Of the many things I heard about the show, little of it had to do with the plot itself. I really had no idea what I was in for when I hit play on the first episode. I’ve heard many comparisons to “Twin Peaks” which lead me to believe we’d be seeing a lot of weird and trippy stuff but that wasn’t the case. The show IS reminiscent of “Twin Peaks”, but that comparison is due to the show’s structure rather than bizarre antics. The entire first season follows the murder investigation of a teenage girl named Rosie who was found brutally assaulted. From there, we watch as this long over arching story unfolds and intertwines the lives of at least four different groups; Detective Li nden and her partner Holder. Rosie’s parents who are understandably devastated by the turn of events. A young teacher that was influential in Rosie’s life. And finally, a politician running for Mayor of Seattle, who’s campaign is oddly roped in to the ongoing murder case.

To put it bluntly; I find the show captivating. The dreary landscape of Seattle is captured pretty masterfully to give the show an underlying current of gloom and doom. This is a great fit as the story is full of gloom and doom. Adding to the depth of the show is the fantastic character development that is going on. Our main character, Detective Sarah Linden is struggling with the case as much as she is struggling with her personal life. You feel that she IS a good detective though, so it’s not inept ability that has kept her from solving the case thus far. Even her partner Holden has an air of mystery around him, knowing that he’s come from the undercover narcotics division and has a shady manner about him.

The plight of Rosie’s parents, played by Brent Sexton and Michelle Forbes, is downright heart breaking at times. They’ve captured the sense of exasperation that you would expect to come with a family who’s had the floor ripped out from beneath them. Sexton who comes from a shady past wants to use his old ways to find closure, but can’t bring himself to do it. Forbes wants to care for and help with her family, but can’t bring herself out of her deep depression. As a parent, this side of the story is very very effective and helps to make for some gripping moments.

Really, now that I think about it, it’s the great character arches that make “The Killing” shine. The plot is straight forward as far as murder mysteries go; nothing crazy or out of the ordinary here. It’s the fact that that they peel back a new layer each and every episode on each and every character revealing just a bit more that brings you back each time. Just fantastic story telling all around.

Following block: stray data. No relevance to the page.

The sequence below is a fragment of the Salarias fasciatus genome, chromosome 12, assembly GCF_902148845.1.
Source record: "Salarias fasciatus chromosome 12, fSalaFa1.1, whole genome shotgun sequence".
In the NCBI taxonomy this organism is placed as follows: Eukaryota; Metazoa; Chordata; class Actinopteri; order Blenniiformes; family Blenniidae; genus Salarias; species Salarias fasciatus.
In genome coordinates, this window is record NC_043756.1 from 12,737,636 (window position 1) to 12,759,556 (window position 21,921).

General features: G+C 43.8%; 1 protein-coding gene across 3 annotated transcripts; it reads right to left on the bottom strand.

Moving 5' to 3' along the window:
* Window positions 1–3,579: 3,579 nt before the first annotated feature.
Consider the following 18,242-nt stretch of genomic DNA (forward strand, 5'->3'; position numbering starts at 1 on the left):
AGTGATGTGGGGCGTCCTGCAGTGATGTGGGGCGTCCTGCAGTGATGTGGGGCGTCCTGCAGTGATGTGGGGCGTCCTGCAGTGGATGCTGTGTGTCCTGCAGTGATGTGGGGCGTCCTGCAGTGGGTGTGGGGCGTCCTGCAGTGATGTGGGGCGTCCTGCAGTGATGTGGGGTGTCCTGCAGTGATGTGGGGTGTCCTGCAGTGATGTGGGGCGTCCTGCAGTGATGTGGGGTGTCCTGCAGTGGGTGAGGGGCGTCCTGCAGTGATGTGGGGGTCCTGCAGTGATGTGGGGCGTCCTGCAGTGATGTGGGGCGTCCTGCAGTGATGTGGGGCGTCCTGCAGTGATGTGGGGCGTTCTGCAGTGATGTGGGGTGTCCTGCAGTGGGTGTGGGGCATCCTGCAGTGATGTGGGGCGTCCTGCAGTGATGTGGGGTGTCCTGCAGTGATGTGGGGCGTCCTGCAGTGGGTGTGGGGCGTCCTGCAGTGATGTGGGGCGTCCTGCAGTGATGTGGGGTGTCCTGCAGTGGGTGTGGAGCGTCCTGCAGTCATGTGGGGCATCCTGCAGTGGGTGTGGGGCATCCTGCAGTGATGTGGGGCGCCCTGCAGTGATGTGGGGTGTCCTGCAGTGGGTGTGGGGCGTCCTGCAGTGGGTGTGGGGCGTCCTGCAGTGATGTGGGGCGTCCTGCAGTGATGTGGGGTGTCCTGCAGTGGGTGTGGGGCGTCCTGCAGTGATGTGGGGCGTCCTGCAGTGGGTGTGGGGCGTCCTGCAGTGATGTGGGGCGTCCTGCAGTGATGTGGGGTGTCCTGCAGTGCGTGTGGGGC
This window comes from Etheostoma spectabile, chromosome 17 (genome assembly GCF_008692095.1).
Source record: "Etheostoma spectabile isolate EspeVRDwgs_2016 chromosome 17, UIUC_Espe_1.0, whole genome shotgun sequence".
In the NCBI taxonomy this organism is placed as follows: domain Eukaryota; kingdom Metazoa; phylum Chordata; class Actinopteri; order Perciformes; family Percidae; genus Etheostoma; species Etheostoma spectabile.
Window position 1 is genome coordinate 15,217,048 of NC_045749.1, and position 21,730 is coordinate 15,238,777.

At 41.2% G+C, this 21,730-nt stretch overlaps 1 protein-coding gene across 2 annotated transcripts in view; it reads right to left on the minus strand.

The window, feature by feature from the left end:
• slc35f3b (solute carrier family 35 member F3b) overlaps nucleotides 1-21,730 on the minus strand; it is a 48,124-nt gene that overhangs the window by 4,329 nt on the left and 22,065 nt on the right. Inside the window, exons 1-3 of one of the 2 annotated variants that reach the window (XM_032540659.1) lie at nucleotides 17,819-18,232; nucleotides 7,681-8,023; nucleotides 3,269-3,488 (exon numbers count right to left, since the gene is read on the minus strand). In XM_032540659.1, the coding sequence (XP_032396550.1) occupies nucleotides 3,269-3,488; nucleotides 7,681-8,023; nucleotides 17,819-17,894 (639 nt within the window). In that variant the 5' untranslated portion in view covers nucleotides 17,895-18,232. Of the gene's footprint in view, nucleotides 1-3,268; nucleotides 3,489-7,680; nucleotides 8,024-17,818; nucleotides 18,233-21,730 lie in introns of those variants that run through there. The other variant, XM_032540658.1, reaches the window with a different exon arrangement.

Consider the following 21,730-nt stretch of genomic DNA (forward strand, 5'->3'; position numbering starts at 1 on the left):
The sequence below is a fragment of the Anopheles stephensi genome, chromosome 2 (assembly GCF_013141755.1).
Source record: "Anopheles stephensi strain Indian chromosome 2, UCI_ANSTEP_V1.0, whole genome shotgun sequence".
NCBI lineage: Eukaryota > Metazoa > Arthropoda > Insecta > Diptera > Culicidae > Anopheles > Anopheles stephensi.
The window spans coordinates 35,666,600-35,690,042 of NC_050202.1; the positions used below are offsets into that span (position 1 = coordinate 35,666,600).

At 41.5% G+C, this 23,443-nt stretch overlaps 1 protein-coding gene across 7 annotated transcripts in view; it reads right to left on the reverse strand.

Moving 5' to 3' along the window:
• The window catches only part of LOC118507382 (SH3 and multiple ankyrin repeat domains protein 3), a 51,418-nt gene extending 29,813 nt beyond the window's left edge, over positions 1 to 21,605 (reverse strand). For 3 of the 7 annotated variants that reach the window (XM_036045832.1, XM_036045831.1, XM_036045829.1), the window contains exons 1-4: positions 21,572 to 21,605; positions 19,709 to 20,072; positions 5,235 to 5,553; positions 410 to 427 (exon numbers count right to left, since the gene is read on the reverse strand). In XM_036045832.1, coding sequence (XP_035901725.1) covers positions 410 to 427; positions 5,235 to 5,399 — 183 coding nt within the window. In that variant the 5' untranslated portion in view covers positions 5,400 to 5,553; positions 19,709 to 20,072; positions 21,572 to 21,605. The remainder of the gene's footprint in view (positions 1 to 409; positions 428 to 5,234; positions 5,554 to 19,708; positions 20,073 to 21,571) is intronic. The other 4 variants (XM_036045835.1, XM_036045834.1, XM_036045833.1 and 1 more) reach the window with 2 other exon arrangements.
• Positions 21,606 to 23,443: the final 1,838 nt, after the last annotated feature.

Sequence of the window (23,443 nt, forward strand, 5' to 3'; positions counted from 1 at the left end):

There is not much in the way of gore here, so if you’re worried about a show called “The Killing” about a murder mystery being too oogey…it’s not very bad at all. In fact, while the events and the effects of said events are truly horrifying…I wouldn’t even label “The Killing” as horror. It’s a mystery/drama. Actually…it’s great TV. That should be enough to get you to watch.

It makes great viewing for my early hours on the exercise bike. When I’m not feeling quite up to getting back in the saddle at 5:30 AM, the promise of the next episode does help to motivate a bit!

Season 2 of the “The Killing” starts up on April 1st over on AMC. Probably not enough time to cram Season 1 in before then if you haven’t seen the show yet but trust me…you NEED to see Season 1 first before you dive in! You can count on me having Season 2 sitting on the DVR until I catch up!

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Tuesday, February 14th, 2012 | Author: Casey Criswell

Last year saw the first nomination for the Bloody Good Horror Podcast in the ‘Best Horror Multimedia (Audio or Podcast)’ category and it was a pretty great honor. We worked long and hard on the show, so it felt pretty great to be honest. This past Sunday, the nominees for the Rondo Hatton Awards were posted and the Bloody Good Horror Podcast was nominated once again! Two years in a row? Not too shabby indeed!

The real surprise came when I saw my shows in the list, twice.

That’s right, after only 5 episodes, the 1951 Down Place podcast was nominated for “Best Horror Multimedia” as well! The comments we’ve gotten on the show have been nothing but positive and to have a nomination so soon after starting is pretty mind blowing!

So, if you’re inclined to do so, they’ll be taking ballots at the Rondo Awards until April 1st. This is an email process, and you do not have to vote in every category! So when you see the monster list of nominations, don’t worry if you don’t know what half of it is! The podcasts can be found in category #23, and all details can be found at the official Rondo Hatton Classic Horror Awards site!

As to the matter of voting for the Bloody Good Horror Podcast of the 1951 Down Place? I’ll leave that entirely up to you. I’m partial to both of them!

P.S. Fair warning: If the Dad and his Weird Friends Book Podcast gets nominated for anything? I’ll be running the risk of being positively full of myself!